Heat recovery in ventilation, how it works?
In efficient air conditioning, one of the most important aspects is heat recovery in mechanical ventilation. It is a way of guaranteeing the necessary comfort in our homes, shops or offices without incurring the large costs of traditional air conditioning. If we simplify its functionality a lot, we can say that it is a heat exchange or heat recovery system that allows the outdoor air to be heated or cooled -depending on whether it is summer or winter – to reuse the energy previously consumed.
The units heat recovery makes the energy expenditure much lower and, in many cases, zero. That is why passive houses and other sustainable certified seals such as BREEAM have opted for ventilation systems with a heat recovery unit.
Facing the imminent future of construction, in Nearly Zero Consumption Building – which will be put into operation at full scale within a year and a half – ventilation systems with heat recovery units will be almost a necessity. Thanks to this, in summer it is possible to enjoy a cool climate and in winter a warmer temperature indoors. No need to use air conditioners or heating systems. There are several ways to classify heat recovery units. Some only recover sensitive energy and others both sensitive and latent. Recovery units that are installed in mechanical systems on a regular basis are the second.
How do these heat recovery units work in ventilation systems?Basically, they are capable of recovering the heated air inside a room -whether it is cold or hot outside- thanks to the use of the temperature and humidity of the indoor air. Let’s suppose that the air inside a room is above 20ºC and it is winter. At the time of interior air renewal, to prevent cold air from entering, what the recuperator does is to put in contact the air that is extracted from the rooms with the one that enters from outside. In this contact the air is not mixed, but rather the inlet and outlet circuits that are joined to heat the cold air.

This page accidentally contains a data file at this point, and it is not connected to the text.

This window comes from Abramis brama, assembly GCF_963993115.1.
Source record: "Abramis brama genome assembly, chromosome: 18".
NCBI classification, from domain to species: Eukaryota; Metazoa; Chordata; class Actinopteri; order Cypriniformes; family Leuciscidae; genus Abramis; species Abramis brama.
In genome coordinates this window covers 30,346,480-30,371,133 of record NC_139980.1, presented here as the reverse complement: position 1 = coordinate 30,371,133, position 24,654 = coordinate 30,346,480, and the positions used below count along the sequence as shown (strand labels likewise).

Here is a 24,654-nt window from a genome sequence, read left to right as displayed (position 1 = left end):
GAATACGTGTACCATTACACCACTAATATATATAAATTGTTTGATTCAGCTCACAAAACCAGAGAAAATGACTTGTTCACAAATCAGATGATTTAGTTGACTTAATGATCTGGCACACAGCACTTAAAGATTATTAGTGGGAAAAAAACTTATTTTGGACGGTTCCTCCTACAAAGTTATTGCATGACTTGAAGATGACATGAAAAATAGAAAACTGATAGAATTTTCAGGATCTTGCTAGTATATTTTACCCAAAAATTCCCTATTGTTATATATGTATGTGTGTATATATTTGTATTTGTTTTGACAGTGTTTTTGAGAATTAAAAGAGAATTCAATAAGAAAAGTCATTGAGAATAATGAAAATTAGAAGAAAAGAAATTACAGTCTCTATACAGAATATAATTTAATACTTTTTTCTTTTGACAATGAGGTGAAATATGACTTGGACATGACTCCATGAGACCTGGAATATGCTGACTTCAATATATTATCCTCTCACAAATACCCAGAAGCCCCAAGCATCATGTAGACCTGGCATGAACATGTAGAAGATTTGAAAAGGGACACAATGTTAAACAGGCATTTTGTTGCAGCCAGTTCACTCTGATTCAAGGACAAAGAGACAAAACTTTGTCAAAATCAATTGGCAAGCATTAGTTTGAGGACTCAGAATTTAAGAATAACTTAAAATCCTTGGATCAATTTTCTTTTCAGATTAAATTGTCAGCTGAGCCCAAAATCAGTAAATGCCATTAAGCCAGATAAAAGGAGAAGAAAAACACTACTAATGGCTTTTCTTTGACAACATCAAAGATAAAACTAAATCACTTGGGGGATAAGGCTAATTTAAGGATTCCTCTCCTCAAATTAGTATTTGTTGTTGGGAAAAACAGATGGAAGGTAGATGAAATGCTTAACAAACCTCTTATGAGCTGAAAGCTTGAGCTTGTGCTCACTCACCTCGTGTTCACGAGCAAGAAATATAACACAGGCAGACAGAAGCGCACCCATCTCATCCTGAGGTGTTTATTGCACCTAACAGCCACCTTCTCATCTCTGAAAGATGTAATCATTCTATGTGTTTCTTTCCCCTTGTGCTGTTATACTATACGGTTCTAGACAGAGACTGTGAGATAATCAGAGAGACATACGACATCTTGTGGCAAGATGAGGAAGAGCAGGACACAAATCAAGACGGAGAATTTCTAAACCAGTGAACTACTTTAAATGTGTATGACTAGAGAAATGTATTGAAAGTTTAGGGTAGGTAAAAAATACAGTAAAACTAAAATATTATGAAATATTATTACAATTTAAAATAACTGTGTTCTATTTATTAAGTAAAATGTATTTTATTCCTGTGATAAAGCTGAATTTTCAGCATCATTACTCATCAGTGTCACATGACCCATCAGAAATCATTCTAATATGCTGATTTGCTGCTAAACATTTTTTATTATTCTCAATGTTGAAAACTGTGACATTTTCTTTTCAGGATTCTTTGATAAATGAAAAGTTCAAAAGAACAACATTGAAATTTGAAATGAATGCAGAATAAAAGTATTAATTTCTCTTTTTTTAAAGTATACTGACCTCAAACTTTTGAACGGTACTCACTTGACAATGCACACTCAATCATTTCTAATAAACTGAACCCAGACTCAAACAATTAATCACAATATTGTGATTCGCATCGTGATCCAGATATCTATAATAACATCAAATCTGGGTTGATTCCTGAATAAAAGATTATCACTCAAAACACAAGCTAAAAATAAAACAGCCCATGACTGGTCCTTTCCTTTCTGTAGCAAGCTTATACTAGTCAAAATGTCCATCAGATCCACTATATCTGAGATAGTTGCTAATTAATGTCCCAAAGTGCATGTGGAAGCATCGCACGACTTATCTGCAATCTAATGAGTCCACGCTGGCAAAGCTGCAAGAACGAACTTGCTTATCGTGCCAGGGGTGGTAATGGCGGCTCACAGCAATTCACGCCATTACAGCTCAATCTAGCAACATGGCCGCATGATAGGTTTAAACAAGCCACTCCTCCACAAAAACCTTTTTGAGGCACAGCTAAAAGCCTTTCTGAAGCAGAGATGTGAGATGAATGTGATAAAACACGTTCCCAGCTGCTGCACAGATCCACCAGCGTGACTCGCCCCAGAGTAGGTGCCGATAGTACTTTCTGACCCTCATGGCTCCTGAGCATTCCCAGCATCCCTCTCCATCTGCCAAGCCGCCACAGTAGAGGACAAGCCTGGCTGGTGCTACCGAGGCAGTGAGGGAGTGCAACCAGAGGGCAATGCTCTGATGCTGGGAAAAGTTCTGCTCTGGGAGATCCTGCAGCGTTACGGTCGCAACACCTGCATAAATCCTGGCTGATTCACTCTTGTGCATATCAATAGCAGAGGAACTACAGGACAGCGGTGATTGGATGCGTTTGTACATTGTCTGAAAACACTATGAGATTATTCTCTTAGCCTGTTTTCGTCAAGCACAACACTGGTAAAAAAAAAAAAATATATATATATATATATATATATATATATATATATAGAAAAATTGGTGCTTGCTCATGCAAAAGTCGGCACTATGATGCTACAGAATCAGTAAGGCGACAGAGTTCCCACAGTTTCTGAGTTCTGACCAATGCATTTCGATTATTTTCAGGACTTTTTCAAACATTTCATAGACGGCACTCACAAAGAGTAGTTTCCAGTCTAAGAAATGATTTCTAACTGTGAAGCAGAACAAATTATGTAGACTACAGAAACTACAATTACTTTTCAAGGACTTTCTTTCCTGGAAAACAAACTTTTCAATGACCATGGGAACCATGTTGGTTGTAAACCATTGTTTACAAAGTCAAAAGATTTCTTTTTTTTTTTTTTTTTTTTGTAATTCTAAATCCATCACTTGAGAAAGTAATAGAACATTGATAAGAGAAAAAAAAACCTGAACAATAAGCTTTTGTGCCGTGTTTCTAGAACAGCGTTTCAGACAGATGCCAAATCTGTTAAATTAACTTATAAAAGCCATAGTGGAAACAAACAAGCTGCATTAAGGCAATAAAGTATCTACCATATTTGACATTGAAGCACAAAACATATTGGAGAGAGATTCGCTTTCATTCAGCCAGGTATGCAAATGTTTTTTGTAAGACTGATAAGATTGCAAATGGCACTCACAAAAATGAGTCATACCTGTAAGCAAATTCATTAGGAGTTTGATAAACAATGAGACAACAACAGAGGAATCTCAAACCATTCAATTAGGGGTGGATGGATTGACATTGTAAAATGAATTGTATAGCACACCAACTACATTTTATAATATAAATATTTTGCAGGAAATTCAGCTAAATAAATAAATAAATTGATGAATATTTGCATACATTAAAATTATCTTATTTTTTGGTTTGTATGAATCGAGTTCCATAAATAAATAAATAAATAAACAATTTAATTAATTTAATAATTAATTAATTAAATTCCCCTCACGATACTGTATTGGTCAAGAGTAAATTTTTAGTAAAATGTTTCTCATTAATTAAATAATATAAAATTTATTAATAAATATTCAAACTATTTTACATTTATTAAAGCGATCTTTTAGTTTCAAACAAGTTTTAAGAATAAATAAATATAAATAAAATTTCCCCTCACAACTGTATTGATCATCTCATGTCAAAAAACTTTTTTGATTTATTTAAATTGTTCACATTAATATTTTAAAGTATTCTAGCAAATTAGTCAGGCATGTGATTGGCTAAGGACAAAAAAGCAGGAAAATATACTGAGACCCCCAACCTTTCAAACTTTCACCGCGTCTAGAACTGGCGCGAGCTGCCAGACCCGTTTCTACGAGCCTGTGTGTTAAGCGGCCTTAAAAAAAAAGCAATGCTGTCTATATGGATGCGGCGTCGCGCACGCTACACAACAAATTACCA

In this way, the temperature and humidity of the air that is being exchanged is used. The cold air that enters from the street will be heated in winter, and during the summer it will be the other way around: the warm air from the hot months will be cooled as it passes through the exchanger. What do we achieve?
- A very important energy saving. Unless we are in extreme cold or heat, the comfort at home will be more than enough.
- The air entering the home is clean and filtered. Free of impurities, polluting particles and even insects.
- They can be mounted on the false ceiling and horizontally.
- There are installations both vertically and horizontally.
Aerothermal energy in heat recovery
In heat recovery, passive houses – which are so called because they have almost no energy consumption – use mechanical ventilation systems that make use of aerothermal energy. This heat recovery system makes it possible to temper a room and that up to 78% of said energy has been free.
The aerothermal system extracts the energy contained in the outside air to convert it into heat inside the home, which is technically known as the refrigeration method. The system works even when the outside temperature is below zero.
When weather conditions are extreme, aerothermal systems and other heat recovery systems choose to use electricity. It is always cheaper than using combustion systems. In the ventilation of the future, heat recovery systems will be very common because, as we have previously commented, Building with Nearly Zero Consumption forces builders to seek solutions of this nature. That they can air-condition rooms without the need to use traditional technologies.